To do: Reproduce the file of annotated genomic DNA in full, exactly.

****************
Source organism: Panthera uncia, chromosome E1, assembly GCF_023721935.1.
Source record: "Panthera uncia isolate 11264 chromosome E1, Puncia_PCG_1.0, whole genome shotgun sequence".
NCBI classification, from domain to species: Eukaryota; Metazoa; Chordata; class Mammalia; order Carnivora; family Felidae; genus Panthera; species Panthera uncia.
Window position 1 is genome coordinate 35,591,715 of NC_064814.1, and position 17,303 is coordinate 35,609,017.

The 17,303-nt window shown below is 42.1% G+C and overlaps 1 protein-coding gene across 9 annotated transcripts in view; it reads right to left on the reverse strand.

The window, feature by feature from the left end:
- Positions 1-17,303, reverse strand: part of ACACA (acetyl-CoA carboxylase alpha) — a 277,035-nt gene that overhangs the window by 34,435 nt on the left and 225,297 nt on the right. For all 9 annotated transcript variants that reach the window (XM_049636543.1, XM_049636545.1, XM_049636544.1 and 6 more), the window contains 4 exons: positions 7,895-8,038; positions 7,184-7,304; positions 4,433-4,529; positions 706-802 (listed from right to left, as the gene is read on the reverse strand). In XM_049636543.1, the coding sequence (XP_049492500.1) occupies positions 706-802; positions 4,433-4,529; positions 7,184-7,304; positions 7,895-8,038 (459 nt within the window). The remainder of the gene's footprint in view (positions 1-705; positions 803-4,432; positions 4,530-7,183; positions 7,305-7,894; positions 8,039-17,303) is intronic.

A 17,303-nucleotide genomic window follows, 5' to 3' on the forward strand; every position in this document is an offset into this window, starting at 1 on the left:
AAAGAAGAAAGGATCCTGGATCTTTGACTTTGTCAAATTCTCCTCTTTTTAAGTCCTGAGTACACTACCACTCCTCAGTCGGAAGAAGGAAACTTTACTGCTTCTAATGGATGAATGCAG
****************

Source organism: Panthera uncia, chromosome E1, assembly GCF_023721935.1.
Source record: "Panthera uncia isolate 11264 chromosome E1, Puncia_PCG_1.0, whole genome shotgun sequence".
NCBI classification, from domain to species: Eukaryota; Metazoa; Chordata; class Mammalia; order Carnivora; family Felidae; genus Panthera; species Panthera uncia.
Window position 1 is genome coordinate 35,591,715 of NC_064814.1, and position 17,303 is coordinate 35,609,017.

The 17,303-nt window shown below is 42.1% G+C and overlaps 1 protein-coding gene across 9 annotated transcripts in view; it reads right to left on the reverse strand.

The window, feature by feature from the left end:
- Positions 1-17,303, reverse strand: part of ACACA (acetyl-CoA carboxylase alpha) — a 277,035-nt gene that overhangs the window by 34,435 nt on the left and 225,297 nt on the right. For all 9 annotated transcript variants that reach the window (XM_049636543.1, XM_049636545.1, XM_049636544.1 and 6 more), the window contains 4 exons: positions 7,895-8,038; positions 7,184-7,304; positions 4,433-4,529; positions 706-802 (listed from right to left, as the gene is read on the reverse strand). In XM_049636543.1, the coding sequence (XP_049492500.1) occupies positions 706-802; positions 4,433-4,529; positions 7,184-7,304; positions 7,895-8,038 (459 nt within the window). The remainder of the gene's footprint in view (positions 1-705; positions 803-4,432; positions 4,530-7,183; positions 7,305-7,894; positions 8,039-17,303) is intronic.

A 17,303-nucleotide genomic window follows, 5' to 3' on the forward strand; every position in this document is an offset into this window, starting at 1 on the left:
AAAGAAGAAAGGATCCTGGATCTTTGACTTTGTCAAATTCTCCTCTTTTTAAGTCCTGAGTACACTACCACTCCTCAGTCGGAAGAAGGAAACTTTACTGCTTCTAATGGATGAATGCAG